top of page

Subscribe to the newsletter

  • Writer's pictureHaley Keller

Our First Investment Withdrawal

The goal of financial independence is to reach a point where you can sustainably live off your investments.  So... are we there yet?  I don’t know.  What I do know is that we have enough invested to work minimally while our kids are young.  We will keep reevaluating our finances and determine if or when we need to jump back into full time employment.  For now, things look good.  In the two years since we closed our brewery and moved to a lower cost of living area, our expenses have been low enough and the market has been up enough that our net worth has continued to increase.   

We have lived off of savings for the last two years, but now it's time to make our first investment withdrawal.  It's both terrifying and exciting!  After some back and forth discussion, Dave and I settled on a plan to keep 3 to 6 months’ worth of expenses in our high yield savings account.  Each 3 months, we will withdraw an additional 3 months’ expenses from our investments to replenish that savings.  Meaning our saving account will accordion-style fluctuate from holding 3 to 6 months’ worth of expenses.

Our goal with the withdrawal is to both take out the cash to cover 3 months’ expenses and also rebalance our portfolio to our ideal allocation.  We are not old enough to have required withdrawals from our retirement accounts, so we are only taking money out of our taxable investment account. I will walk you through the process I used, but with simplified accounts and numbers to make it easier to understand.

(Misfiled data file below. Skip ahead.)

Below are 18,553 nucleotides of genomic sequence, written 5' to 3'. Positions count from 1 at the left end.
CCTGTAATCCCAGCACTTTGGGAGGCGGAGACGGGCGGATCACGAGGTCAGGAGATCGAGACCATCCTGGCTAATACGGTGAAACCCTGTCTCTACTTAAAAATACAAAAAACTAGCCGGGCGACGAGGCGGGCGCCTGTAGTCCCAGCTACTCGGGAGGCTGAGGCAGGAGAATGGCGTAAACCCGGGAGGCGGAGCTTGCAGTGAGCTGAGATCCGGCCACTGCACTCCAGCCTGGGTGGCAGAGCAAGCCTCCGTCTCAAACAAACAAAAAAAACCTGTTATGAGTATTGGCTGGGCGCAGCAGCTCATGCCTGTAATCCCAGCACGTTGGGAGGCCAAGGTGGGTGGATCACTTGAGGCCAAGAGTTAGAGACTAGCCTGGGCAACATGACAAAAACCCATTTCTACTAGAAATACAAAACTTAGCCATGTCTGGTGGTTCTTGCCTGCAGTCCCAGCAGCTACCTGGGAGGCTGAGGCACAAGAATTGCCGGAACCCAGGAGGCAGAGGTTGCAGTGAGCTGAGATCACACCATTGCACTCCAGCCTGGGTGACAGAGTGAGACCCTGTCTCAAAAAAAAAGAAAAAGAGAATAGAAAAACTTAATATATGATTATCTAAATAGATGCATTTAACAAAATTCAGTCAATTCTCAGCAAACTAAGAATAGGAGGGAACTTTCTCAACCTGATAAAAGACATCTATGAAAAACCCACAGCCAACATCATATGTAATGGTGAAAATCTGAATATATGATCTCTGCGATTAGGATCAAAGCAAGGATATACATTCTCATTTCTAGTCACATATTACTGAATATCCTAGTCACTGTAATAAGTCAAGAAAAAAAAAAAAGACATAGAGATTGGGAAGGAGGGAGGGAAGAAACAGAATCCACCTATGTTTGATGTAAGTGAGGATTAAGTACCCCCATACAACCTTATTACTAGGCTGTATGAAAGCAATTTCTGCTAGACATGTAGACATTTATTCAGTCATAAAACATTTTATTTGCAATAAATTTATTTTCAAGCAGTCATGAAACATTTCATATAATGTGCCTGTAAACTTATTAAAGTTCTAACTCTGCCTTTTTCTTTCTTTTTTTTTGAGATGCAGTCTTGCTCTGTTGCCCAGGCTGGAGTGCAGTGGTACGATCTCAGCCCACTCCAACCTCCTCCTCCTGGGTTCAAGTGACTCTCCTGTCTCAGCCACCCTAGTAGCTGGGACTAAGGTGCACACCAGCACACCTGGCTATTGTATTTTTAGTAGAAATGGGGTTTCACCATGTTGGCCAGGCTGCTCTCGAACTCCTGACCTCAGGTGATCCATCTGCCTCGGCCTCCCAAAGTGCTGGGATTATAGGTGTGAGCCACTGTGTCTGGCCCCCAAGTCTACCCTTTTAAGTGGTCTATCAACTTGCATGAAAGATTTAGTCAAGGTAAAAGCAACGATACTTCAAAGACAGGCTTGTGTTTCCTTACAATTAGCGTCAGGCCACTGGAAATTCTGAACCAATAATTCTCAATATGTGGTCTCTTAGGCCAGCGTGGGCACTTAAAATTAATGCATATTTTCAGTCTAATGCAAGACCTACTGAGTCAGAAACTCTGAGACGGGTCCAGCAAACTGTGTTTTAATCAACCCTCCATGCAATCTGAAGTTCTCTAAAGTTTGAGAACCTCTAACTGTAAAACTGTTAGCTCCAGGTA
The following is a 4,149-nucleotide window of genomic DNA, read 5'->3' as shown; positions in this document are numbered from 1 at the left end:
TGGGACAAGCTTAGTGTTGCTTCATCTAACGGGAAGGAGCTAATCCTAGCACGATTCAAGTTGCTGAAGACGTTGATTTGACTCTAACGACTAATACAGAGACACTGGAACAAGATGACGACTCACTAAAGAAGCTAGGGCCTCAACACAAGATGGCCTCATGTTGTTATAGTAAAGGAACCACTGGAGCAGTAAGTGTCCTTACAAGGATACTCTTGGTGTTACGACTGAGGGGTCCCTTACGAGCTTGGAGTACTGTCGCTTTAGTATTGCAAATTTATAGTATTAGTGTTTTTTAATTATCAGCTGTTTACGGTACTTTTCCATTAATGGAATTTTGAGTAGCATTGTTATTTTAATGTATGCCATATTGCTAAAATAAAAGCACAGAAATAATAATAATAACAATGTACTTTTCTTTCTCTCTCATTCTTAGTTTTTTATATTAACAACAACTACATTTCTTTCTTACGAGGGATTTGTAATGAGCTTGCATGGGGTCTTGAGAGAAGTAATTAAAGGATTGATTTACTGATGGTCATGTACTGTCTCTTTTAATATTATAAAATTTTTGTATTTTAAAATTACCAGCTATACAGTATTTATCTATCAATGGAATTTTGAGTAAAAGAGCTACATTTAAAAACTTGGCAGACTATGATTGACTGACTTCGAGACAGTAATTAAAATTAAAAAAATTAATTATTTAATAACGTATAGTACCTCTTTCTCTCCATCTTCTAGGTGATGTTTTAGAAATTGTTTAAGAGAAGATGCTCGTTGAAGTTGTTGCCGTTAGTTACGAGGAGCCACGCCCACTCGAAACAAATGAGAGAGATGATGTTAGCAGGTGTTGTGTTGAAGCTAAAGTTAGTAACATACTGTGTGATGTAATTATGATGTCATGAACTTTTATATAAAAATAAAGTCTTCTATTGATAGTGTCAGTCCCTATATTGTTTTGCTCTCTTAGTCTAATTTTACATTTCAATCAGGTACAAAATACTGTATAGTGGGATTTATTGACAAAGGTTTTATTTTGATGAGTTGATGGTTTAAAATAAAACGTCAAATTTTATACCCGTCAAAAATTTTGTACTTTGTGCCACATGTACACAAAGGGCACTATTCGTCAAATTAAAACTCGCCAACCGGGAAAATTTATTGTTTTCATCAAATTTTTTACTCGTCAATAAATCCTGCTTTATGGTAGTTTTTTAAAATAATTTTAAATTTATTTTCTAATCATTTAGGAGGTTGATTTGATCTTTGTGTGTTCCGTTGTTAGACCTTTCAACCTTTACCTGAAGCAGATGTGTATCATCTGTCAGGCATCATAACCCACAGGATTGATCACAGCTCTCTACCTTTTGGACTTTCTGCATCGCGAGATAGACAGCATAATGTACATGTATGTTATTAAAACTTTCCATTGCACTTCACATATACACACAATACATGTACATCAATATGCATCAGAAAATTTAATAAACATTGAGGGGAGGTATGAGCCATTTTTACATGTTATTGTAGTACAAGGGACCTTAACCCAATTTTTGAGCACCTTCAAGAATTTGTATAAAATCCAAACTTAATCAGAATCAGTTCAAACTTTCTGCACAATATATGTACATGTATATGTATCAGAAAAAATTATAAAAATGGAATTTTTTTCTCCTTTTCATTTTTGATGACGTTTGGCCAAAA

1.      List Current Investments and Portfolio

I created a spreadsheet where I listed my current investments and the accounts they are in.  Then I calculated the total amounts in each category and their percentage allocation of my portfolio.

Table with example numbers.


2.      Determine Withdrawal Amount

I looked back our last year of expenses and divided by 12 to determine our average monthly expenses.  Our plan is to quarterly withdrawal 3 months expenses, so I multiplied this number by three months.  This is the amount I need to be converted to cash in my taxable investment account. 

3.      Create the Ideal Portfolio After Withdrawal

I subtracted the cash withdrawal amount from my total investments to determine how much will remain invested.  I then took my ideal portfolio allocation and figured out how much would be invested in each category to be rebalanced perfectly.  To do this, I multiplied the category % by the total remaining invested.

In the example, I am withdrawing $1,000 and then rebalancing:


4.      Calculate Category Changes

I calculated the changes that need to happen for each investment category to be rebalanced after the withdrawal.  To do so, for each category I took the ideal amount invested and subtracted the current amount invested.  The changes will add up to $0.

Following our example portfolio:


5.      Determine Trades to Make

Now that I knew the total changes that had to be made in each category, I needed to figure out which investment accounts to make trades in because the account totals have to stay the same.  This part is a bit nuanced and honestly was a fun math puzzle (because I really like math puzzles) – with a goal of getting the row and column totals equal, and the least amount of changes.  I’m sorry if you don’t like math puzzles.